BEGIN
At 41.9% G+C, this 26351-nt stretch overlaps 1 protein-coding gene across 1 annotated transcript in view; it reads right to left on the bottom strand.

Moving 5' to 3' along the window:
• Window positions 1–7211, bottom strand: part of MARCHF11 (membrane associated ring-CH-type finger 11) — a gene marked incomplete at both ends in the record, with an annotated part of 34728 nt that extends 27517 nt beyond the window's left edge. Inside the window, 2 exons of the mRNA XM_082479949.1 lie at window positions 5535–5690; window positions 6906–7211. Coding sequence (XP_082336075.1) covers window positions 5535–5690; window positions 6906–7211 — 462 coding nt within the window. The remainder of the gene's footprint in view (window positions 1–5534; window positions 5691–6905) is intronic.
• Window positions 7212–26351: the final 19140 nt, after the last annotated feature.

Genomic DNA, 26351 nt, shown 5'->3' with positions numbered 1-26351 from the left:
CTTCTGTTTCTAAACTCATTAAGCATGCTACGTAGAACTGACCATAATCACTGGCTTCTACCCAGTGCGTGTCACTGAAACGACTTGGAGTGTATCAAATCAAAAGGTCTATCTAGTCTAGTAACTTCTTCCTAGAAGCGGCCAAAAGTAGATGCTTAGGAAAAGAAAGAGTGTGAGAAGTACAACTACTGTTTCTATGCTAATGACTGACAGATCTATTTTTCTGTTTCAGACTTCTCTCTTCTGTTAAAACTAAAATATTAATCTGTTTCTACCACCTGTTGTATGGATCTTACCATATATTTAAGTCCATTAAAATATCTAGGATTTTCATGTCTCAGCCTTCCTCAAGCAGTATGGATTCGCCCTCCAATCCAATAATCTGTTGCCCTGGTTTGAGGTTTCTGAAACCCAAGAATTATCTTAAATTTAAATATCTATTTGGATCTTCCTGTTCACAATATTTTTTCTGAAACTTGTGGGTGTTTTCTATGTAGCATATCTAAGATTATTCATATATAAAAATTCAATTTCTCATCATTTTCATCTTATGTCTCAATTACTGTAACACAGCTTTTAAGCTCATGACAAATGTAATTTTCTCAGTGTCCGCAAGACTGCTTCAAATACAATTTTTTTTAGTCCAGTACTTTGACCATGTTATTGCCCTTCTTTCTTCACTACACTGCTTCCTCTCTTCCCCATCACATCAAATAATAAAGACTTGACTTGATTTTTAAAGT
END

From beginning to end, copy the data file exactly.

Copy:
At 41.9% G+C, this 26351-nt stretch overlaps 1 protein-coding gene across 1 annotated transcript in view; it reads right to left on the bottom strand.

Moving 5' to 3' along the window:
• Window positions 1–7211, bottom strand: part of MARCHF11 (membrane associated ring-CH-type finger 11) — a gene marked incomplete at both ends in the record, with an annotated part of 34728 nt that extends 27517 nt beyond the window's left edge. Inside the window, 2 exons of the mRNA XM_082479949.1 lie at window positions 5535–5690; window positions 6906–7211. Coding sequence (XP_082336075.1) covers window positions 5535–5690; window positions 6906–7211 — 462 coding nt within the window. The remainder of the gene's footprint in view (window positions 1–5534; window positions 5691–6905) is intronic.
• Window positions 7212–26351: the final 19140 nt, after the last annotated feature.

Genomic DNA, 26351 nt, shown 5'->3' with positions numbered 1-26351 from the left:
CTTCTGTTTCTAAACTCATTAAGCATGCTACGTAGAACTGACCATAATCACTGGCTTCTACCCAGTGCGTGTCACTGAAACGACTTGGAGTGTATCAAATCAAAAGGTCTATCTAGTCTAGTAACTTCTTCCTAGAAGCGGCCAAAAGTAGATGCTTAGGAAAAGAAAGAGTGTGAGAAGTACAACTACTGTTTCTATGCTAATGACTGACAGATCTATTTTTCTGTTTCAGACTTCTCTCTTCTGTTAAAACTAAAATATTAATCTGTTTCTACCACCTGTTGTATGGATCTTACCATATATTTAAGTCCATTAAAATATCTAGGATTTTCATGTCTCAGCCTTCCTCAAGCAGTATGGATTCGCCCTCCAATCCAATAATCTGTTGCCCTGGTTTGAGGTTTCTGAAACCCAAGAATTATCTTAAATTTAAATATCTATTTGGATCTTCCTGTTCACAATATTTTTTCTGAAACTTGTGGGTGTTTTCTATGTAGCATATCTAAGATTATTCATATATAAAAATTCAATTTCTCATCATTTTCATCTTATGTCTCAATTACTGTAACACAGCTTTTAAGCTCATGACAAATGTAATTTTCTCAGTGTCCGCAAGACTGCTTCAAATACAATTTTTTTTAGTCCAGTACTTTGACCATGTTATTGCCCTTCTTTCTTCACTACACTGCTTCCTCTCTTCCCCATCACATCAAATAATAAAGACTTGACTTGATTTTTAAAGT